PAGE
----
Manchester Publisher's Note: Sticking with our bottleneck
When Alderman Ed Osborne is right, heís right.
And thatís exactly what he was Monday night at an aldermanic committee meeting concerning the widening of Granite Street. The Committee, led by Alderman at Large Dan OíNeil, voted to cancel the rest of the widening, saying that the aldermen never agreed to project. Osborne said that was a mistake.
ďItís foolish to quit the project as this point,Ē he was quoted as saying at the meeting by the Manchester Daily Express.
As it is now, the widening includes adding a southbound exit for the I-293, widening the Granite Bridge up to Commercial Street to seven lanes. The plan had called for the widening to continue up to Elm Street. The goal was to cut down on traffic congestion, making it easier for cars to get to the Verizon Wireless Arena or downtown.
Stopping the widening at Commercial Street, in fact, defeats the entire reason for the whole project ó making it easier to get into the city. Granite was to be a gateway into the city. Without the added widening, it will be more like a side door unable to handle the demands of rush hour or event nights at the Verizon or baseball stadium.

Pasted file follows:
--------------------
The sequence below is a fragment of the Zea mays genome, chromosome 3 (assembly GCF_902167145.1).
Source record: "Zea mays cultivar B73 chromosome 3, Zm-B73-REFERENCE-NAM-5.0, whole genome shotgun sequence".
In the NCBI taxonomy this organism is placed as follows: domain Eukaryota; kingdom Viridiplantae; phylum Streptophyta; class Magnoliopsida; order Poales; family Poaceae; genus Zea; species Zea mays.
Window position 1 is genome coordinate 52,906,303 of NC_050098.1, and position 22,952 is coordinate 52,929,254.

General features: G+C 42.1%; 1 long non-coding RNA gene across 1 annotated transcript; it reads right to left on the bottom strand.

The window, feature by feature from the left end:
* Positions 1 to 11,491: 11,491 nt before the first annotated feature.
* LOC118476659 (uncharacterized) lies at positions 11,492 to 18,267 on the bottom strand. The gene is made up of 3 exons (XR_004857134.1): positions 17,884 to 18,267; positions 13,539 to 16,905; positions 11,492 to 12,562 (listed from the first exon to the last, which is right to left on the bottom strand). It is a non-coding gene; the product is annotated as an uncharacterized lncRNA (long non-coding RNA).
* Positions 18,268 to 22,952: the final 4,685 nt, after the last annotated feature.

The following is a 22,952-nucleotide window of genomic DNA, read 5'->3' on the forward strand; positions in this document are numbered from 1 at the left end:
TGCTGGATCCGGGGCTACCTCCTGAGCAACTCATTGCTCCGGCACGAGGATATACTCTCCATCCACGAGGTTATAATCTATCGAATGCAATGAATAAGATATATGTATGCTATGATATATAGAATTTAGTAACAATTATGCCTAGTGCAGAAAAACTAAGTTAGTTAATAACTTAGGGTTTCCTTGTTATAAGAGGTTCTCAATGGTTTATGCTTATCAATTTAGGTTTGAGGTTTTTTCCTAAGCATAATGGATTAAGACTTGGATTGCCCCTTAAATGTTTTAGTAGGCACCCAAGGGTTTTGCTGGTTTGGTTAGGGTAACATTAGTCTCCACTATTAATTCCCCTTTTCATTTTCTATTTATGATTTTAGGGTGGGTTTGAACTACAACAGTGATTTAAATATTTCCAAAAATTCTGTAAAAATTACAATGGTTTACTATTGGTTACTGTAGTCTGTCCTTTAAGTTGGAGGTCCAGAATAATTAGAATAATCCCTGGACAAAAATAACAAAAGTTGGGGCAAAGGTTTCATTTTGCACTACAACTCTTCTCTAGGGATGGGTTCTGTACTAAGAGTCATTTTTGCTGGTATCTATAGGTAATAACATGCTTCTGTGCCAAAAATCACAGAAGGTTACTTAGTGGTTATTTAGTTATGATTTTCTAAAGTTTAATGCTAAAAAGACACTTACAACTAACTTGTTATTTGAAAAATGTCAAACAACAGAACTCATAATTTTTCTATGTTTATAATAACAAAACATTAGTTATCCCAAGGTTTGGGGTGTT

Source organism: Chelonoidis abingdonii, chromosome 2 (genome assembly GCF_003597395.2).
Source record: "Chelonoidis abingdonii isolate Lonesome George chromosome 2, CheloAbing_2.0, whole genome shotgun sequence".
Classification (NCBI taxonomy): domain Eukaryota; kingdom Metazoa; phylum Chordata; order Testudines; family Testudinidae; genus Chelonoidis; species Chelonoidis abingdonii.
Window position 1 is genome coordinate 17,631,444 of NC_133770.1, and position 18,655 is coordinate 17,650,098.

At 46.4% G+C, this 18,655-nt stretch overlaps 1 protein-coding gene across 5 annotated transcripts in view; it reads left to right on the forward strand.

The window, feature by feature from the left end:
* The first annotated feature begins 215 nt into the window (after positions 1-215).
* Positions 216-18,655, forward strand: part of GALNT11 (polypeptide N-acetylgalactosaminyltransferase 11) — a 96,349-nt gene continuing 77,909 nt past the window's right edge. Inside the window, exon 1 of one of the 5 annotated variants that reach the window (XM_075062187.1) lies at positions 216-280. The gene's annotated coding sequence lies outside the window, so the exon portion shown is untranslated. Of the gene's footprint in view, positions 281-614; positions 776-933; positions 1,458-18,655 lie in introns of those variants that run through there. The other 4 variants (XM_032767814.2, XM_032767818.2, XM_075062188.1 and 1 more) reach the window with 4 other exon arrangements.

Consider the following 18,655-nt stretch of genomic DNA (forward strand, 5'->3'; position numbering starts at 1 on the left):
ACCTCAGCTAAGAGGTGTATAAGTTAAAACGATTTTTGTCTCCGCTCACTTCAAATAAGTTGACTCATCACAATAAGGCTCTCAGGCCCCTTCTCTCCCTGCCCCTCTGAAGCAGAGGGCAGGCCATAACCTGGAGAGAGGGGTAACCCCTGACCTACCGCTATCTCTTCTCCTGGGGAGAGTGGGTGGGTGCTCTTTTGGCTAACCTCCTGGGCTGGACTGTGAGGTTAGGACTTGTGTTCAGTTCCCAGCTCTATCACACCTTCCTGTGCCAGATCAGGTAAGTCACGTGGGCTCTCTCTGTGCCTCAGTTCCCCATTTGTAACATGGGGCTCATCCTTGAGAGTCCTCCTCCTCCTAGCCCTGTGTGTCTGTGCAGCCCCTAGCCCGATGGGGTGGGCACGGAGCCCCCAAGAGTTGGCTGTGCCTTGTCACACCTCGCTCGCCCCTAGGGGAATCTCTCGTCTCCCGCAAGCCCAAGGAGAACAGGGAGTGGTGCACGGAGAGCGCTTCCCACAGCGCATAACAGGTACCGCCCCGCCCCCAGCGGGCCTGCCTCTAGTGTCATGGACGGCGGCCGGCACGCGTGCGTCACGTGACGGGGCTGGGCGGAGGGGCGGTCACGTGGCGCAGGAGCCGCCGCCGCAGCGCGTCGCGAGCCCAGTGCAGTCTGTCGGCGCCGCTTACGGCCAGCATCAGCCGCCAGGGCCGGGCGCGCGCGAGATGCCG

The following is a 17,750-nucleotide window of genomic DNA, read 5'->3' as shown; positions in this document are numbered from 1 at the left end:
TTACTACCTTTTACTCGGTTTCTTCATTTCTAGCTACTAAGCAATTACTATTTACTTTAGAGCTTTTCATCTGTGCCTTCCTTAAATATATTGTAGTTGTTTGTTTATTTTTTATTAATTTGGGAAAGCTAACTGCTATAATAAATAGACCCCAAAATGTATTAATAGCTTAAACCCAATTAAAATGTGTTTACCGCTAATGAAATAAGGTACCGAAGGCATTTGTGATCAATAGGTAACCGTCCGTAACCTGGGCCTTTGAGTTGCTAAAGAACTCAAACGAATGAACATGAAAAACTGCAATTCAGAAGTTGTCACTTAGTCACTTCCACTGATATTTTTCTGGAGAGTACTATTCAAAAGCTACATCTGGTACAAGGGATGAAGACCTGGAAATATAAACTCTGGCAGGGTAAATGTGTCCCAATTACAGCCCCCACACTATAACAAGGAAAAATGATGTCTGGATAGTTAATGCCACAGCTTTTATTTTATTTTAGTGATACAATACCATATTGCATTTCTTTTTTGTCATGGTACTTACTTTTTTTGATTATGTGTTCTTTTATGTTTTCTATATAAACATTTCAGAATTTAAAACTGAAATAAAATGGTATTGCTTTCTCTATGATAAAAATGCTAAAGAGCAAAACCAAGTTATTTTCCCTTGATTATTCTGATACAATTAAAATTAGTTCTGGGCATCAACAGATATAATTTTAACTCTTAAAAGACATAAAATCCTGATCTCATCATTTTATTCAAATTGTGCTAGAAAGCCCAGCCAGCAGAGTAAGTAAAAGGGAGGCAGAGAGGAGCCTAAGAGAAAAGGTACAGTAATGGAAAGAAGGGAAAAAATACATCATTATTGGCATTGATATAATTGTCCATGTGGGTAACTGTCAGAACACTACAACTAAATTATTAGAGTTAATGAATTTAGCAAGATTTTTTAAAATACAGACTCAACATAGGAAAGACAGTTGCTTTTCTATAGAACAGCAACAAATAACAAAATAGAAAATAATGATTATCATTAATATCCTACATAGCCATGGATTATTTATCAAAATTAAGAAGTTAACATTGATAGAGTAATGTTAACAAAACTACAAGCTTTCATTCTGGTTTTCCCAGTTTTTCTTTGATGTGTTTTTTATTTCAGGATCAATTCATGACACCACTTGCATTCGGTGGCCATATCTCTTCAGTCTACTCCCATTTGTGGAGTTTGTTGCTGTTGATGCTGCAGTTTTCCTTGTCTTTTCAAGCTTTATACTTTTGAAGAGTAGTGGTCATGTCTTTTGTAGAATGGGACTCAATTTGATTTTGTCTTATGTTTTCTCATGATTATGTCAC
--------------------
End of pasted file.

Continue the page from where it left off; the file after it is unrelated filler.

OíNeilís problem with the project is that he feels city government never committed to widen Granite all the way up to Elm Street. I can understand not wanting to feel pressured into spending $6 million, but in this case the projectís scope and cost have been discussed, publicly examined and explained. The goal of the project has never changed: reduce the traffic bottleneck of Granite Street.
Regardless of pass commitments or lack thereof, OíNeil and the aldermen must admit that Granite Street needs to be widened. Manchester must continue to improve its roads for future growth.
Predictably, we are working to make that growth as unpleasant as possible for residents and businesses. Can you imagine if government were a company such as Apple, Inc.? CEO Steve Jobs meets surging demand for his iPod with an announcement that he will not be building more iPods because it will be an added cost. Instead, heíll just let those consumers buy competing MP3 players, losing all that business. Itís impossible to prosper without planning and investment.
I know itís easy to say no to more spending, but we must look at the consequences. Will deciding to stop the widening of Granite Street help turn the Millyard into a better place to do business? Will it make it easier to sell the condos along the river? Will it make it easier to develop the JacPac property? What about the neighborhood across from the Verizon? If the answer to these questions is no, then perhaps itís wise to make the $6 million investment.
In addition to looking at the bottom line today, city leaders need to look at our needs five or 10 years from now.